What if your developer machine was just another machine in the cloud? Then all you need is a terminal and an internet connection. To get work done, all you do is connect remotely to your cloud machine.
What this allows you to do is:
- Pick up where you left off (using tmux and SSH)
- Work from any device that has a terminal or terminal emulator
- Make your work available from anywhere with an internet connection. (Clients like this.)
- Do only one setup (across multiple workstations). This makes replacing your machine easy.
- Use your friend's machine without compromising any security on the project
- Pair program using tmux in your normal working environment
- Use a cheap VPS on an inexpensive laptop
Software/Packages/Services I'm using to make this work:
- Database software (PostgreSQL/MongoDB)
I've been using this setup for about a year and it has made things VERY painless for me. I've paired with clients and subcontractors with it and traveled and picked up work on devices you can't normally do development on.
Ruby-core is where Ruby features are born and bugs gets squashed. Get a glimpse of what this entails and test your Ruby knowledge and intuition at the same time.
How surely can you differentiate unexpected behavior from normality? How in tune is Matz's principle of least surprise with yours? Can you distinguish bugs from features?
We will figure it out through a series of questions inspired by actual bug reports and feature requests, spiced up with a couple of trick questions. Each question is a dilemma and everyone gets to pick if they think it's a bug or a feature.
To uncover the answers, we'll have to explore unchartered territories. We'll dig deep in recursion, battle failing specs, encounter exotic Floats and other infinities, and decipher arcane C code.
Rubyists of all levels, from beginners to hardcore pros are invited in this informal challenge. Be sure to check your ego at the door, as no-one will escape unscathed; even top notch ruby-core committers don't always get right answers! Let's discover what can lie under the apparent simplicity of Ruby without forgetting to have fun.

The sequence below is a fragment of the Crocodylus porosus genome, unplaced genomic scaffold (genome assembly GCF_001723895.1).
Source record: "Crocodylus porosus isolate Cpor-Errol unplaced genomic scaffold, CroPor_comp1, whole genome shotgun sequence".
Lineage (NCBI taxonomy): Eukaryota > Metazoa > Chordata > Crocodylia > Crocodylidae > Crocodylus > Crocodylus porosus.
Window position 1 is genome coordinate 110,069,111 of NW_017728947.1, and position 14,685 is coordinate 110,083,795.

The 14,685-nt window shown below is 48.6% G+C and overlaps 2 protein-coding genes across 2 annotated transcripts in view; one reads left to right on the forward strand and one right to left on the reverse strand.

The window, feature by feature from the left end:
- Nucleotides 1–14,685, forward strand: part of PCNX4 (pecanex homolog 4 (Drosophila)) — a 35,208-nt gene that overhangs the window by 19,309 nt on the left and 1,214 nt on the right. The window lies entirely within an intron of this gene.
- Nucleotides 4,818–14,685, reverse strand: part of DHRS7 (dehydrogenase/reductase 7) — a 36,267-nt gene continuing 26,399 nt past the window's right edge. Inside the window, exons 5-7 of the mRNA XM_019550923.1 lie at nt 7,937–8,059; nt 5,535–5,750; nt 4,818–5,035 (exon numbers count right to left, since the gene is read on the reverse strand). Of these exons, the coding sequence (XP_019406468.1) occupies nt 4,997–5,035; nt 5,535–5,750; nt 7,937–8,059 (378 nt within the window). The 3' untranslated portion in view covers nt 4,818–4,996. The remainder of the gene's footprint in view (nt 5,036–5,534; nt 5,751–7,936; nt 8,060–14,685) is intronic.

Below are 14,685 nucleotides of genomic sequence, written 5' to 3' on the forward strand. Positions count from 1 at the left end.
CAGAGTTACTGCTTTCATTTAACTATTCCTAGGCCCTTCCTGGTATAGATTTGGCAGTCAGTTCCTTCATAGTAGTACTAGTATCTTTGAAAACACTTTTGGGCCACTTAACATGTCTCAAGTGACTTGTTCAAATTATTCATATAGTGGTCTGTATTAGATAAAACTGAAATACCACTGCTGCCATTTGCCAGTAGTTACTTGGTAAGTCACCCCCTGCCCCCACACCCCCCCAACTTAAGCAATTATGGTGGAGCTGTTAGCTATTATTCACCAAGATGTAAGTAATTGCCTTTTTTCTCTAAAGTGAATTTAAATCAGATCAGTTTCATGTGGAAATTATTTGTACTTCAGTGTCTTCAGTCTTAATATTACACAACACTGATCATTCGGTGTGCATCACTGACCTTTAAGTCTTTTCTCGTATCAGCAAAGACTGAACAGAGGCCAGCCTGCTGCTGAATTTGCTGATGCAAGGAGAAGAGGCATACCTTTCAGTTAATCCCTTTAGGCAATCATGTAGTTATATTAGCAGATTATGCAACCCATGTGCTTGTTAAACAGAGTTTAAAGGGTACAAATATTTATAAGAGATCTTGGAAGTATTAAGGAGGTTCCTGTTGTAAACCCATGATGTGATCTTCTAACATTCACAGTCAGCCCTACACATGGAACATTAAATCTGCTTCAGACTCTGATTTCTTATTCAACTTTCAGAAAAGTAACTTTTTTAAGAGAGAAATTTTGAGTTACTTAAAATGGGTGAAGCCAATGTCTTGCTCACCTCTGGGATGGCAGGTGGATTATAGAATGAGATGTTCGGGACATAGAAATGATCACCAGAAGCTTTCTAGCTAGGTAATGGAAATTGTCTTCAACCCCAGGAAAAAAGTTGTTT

We all know that security is hard, and that math is hard, but what happens when you put them together? Cryptography is an increasingly essential tool for building secure systems, but also a perilous minefield where any number of mistakes can lead to insecure systems.
This talk will take you step-by-step through the difficulties of building secure cryptosystems on top of Ruby's existing OpenSSL bindings and contrast that with RbNaCl, a next generation Ruby cryptography library specifically designed to be more mistake-proof and put cryptography "on Rails". Attendees will hopefully learn that the best approaches to cryptography rest in making systems simple, straightforward, and boring... in a good way.
As programmers, change is our only constant. Whether it's innovations in our current stack or the emergence of new languages and frameworks, there is always a new technology to explore. For many of us, that is one of the reasons we were drawn to programming. There is a profound curiosity that drives us and it's that curiosity that can lead to a Polyglot lifestyle. However, just knowing multiple languages isn't enough to claim a Polyglot lifestyle, one must actually utilize their skills. A great example is using one language to explore another. Because of it's flexibility and dynamic nature, Ruby is a great fit for this role. But where to start? In this talk we are going to explore the new functional language Elixir by using Ruby to fill in the gaps. We will look at how Ruby can be used in conjunction with the primary language to handle some of the secondary tasks seamlessly. If your interested in propagating your polyglot potential, join me in embracing Polyglot lifestyle.
Ruby is a rich language with dark corners. Over the years, we have been exploring more and more of these corners. But taking a step back, it's now obvious to me that there is no such thing as bad Ruby code. As programmers, we have a natural tendency to focus on code syntax, concepts and tools. But maybe we are missing the point. My talk will be in two parts: First, I will present my opinion on "bad" Ruby code and in the second, Bryan Helmkamp and Bryan Liles will join me on stage to discuss their own experience and share concrete recommendations.
Splitting applications is challenging for numerous reasons. One of the biggest challenge is to keep all the applications’ data in sync. We introduce Promiscuous, an open source replication framework that facilitates data replication across applications in a safe and consistent manner. Unlike traditional approaches such as Stripe’s MoSQL and LinkedIn’s Databus, which operate at the database level, Promiscuous transparently instruments the ActiveModel interface to replicate model operations by using Redis and RabbitMQ. This makes it a great solution for separation of concerns, heterogeneous database replication, and asynchronous triggers in the datacenter.
We’ll dive into the mechanics of Promiscuous and how we used it to split our monolithic application into eight small, single purpose applications. We will also show our findings in scalability, deployment, migration, unit/integration testing, and general architecture best practices laced with real world examples.